Real-Life Debt Collection

What happens in most debt collection is that creditors sell charged-off debt to debt buyers who exist entirely to collect that money by hook or by crook. Instead of hiring debt collectors to collect on debts and then paying them out of the proceeds, the creditors now get their money first and let the debt collectors take their money from the debtors. All that has happened is that nominal ownership of the debt has changed. In other words, debt collectors have assumed a different form to pursue the very same activities.

Henson et al. v. Santander Consumer USA, Inc.

The Supreme Court has said that it would not allow parties to elevate form over substance and evade the impact of laws only about twenty million times during the course of its existence. Santander cheerfully elevates form over substance to allow the same actors to perform the same abhorrent deeds that the FDCPA was designed to prevent.

One could also characterize the Court’s ruling as dishonest in that it only analyzed half of the definition of “debt collectors.” In looking at Section 1692a(6), the court examined the defining language as “any person… who regularly collects or attempts to collect, directly or indirectly, debts owed or due or asserted to be owed or due another.” The court’s decision then repeatedly referred to and emphasized the words “due another,” arguing that companies were only debt collectors if they fit that traditional form of collectors.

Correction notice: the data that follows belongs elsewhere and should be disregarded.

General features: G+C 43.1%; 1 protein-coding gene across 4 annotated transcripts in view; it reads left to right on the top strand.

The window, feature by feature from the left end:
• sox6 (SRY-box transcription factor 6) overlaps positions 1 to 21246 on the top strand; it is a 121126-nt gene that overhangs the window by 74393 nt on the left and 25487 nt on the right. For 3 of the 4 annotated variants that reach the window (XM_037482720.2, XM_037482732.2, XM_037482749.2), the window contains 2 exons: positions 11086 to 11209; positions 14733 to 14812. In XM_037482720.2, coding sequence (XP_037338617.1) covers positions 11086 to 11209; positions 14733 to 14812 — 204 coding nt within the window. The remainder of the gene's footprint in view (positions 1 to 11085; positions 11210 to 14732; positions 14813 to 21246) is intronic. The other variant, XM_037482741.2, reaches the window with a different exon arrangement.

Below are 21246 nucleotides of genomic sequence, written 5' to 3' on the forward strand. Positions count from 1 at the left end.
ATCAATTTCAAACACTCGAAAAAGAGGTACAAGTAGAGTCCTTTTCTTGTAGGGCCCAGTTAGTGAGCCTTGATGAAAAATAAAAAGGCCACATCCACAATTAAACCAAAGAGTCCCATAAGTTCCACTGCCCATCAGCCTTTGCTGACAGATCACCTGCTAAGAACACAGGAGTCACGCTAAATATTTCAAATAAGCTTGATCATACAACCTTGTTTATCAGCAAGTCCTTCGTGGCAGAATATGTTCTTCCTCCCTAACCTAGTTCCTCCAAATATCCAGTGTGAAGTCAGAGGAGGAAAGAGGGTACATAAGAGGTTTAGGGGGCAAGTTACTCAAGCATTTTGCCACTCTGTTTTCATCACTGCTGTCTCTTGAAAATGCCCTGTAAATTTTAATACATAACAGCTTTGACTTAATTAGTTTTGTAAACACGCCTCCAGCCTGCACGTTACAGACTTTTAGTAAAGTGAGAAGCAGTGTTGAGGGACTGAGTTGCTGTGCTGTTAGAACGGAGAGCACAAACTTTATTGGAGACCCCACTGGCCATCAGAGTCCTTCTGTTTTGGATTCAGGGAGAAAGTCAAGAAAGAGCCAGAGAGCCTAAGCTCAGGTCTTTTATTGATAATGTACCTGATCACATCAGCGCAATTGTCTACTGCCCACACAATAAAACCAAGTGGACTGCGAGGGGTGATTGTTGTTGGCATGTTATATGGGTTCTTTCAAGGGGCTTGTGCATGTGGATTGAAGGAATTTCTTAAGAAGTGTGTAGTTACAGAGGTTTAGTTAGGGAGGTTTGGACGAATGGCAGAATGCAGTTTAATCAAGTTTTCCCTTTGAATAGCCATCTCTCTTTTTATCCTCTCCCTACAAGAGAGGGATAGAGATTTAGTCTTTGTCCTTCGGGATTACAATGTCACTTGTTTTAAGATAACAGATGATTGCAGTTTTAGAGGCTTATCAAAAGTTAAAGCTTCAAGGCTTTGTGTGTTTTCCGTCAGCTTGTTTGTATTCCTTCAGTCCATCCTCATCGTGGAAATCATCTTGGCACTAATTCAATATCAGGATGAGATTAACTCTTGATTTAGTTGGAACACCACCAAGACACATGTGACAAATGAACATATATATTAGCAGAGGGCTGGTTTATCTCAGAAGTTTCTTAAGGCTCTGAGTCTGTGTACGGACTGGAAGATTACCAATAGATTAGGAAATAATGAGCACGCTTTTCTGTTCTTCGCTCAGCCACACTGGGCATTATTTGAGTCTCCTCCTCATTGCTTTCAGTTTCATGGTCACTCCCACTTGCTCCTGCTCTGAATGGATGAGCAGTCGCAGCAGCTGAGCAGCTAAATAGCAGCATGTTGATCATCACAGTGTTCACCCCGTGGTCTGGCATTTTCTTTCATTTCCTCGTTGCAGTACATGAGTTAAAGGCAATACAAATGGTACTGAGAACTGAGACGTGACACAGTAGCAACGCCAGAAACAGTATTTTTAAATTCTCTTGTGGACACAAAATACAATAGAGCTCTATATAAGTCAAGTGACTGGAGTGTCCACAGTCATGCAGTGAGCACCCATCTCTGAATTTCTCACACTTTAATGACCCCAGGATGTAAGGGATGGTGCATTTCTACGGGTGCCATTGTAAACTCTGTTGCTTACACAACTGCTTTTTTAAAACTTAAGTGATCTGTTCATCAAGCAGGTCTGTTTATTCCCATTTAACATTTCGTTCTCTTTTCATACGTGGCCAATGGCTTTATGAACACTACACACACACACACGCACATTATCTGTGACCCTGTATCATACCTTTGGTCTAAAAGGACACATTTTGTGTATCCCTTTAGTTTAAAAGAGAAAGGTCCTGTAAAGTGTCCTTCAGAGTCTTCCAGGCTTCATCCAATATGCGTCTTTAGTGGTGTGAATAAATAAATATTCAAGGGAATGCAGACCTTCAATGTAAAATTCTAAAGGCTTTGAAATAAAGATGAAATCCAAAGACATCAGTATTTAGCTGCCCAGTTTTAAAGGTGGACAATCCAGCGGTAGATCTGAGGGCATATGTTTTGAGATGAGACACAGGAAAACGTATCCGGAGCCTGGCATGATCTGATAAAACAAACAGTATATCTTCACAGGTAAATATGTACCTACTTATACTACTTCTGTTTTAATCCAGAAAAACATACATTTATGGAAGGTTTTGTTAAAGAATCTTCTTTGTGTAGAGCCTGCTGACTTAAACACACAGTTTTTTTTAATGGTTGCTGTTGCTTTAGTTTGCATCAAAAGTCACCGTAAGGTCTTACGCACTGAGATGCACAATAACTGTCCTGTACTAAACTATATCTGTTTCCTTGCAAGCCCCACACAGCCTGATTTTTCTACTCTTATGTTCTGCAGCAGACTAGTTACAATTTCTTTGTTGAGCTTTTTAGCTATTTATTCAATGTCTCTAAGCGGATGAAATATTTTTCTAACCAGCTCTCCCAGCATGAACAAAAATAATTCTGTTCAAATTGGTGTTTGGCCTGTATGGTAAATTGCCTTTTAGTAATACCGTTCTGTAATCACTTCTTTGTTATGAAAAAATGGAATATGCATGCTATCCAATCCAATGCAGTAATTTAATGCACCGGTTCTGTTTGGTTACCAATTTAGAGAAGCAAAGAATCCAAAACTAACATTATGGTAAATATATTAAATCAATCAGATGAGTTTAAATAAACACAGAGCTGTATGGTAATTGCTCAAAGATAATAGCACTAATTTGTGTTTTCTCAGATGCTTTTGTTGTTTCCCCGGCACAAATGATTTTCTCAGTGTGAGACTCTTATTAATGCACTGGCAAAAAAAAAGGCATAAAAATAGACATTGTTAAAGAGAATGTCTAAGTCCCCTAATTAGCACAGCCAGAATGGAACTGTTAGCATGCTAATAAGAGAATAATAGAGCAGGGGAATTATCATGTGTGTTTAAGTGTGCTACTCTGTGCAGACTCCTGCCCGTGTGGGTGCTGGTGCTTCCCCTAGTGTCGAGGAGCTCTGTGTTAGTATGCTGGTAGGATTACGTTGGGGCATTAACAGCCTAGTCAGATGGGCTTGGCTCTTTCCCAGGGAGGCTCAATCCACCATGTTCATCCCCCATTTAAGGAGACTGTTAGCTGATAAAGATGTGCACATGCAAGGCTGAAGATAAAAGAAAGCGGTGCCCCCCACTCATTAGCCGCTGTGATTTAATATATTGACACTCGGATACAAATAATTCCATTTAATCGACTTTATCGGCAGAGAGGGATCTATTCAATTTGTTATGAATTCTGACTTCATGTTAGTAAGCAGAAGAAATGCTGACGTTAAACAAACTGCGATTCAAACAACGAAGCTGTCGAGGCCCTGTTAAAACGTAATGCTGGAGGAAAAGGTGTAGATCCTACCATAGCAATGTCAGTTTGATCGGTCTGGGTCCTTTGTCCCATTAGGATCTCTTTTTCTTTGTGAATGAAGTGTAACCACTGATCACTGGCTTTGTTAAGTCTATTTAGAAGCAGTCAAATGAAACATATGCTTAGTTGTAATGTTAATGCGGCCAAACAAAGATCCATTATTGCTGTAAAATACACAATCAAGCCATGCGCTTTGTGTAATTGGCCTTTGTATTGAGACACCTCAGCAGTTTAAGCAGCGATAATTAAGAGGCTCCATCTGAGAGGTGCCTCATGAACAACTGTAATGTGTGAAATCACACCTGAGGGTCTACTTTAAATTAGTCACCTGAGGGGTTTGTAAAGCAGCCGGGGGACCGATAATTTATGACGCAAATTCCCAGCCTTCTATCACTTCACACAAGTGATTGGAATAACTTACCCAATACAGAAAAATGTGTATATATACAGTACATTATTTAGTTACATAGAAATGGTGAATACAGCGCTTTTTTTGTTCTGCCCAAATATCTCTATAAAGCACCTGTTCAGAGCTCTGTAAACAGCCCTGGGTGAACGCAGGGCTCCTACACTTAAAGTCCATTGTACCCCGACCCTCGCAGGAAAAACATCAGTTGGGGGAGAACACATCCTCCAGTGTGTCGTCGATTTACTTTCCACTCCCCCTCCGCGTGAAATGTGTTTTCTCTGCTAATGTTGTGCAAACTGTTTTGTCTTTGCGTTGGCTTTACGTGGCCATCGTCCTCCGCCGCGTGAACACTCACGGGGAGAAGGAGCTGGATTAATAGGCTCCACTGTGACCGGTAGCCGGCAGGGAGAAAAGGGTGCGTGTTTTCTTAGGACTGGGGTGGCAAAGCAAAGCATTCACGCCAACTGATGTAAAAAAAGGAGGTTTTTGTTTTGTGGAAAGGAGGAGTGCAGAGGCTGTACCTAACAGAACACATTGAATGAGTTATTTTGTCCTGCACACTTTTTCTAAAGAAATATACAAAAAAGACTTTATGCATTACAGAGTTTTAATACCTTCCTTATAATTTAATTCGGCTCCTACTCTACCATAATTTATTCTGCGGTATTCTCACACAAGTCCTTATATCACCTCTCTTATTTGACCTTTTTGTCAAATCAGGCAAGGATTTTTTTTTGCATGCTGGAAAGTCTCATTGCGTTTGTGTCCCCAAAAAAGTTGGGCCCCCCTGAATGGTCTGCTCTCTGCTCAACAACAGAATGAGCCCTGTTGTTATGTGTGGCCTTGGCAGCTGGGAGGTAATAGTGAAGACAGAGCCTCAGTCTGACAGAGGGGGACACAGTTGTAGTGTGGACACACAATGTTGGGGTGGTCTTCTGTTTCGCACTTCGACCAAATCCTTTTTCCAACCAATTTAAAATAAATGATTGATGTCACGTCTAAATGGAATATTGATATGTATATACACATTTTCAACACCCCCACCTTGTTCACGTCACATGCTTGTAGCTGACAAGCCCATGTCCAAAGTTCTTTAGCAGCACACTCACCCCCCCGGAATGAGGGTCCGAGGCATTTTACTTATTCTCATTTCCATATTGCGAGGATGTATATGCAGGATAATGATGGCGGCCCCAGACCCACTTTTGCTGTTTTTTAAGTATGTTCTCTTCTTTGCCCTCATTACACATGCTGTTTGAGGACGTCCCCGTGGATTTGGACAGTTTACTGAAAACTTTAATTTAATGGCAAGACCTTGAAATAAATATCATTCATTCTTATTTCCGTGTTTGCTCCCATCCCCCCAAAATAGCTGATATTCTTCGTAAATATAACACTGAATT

How the FDCPA Defines “Debt Collector”

Perhaps we should look at the part of the definition preceding the language in question to get a truer view of the statute’s clear intention: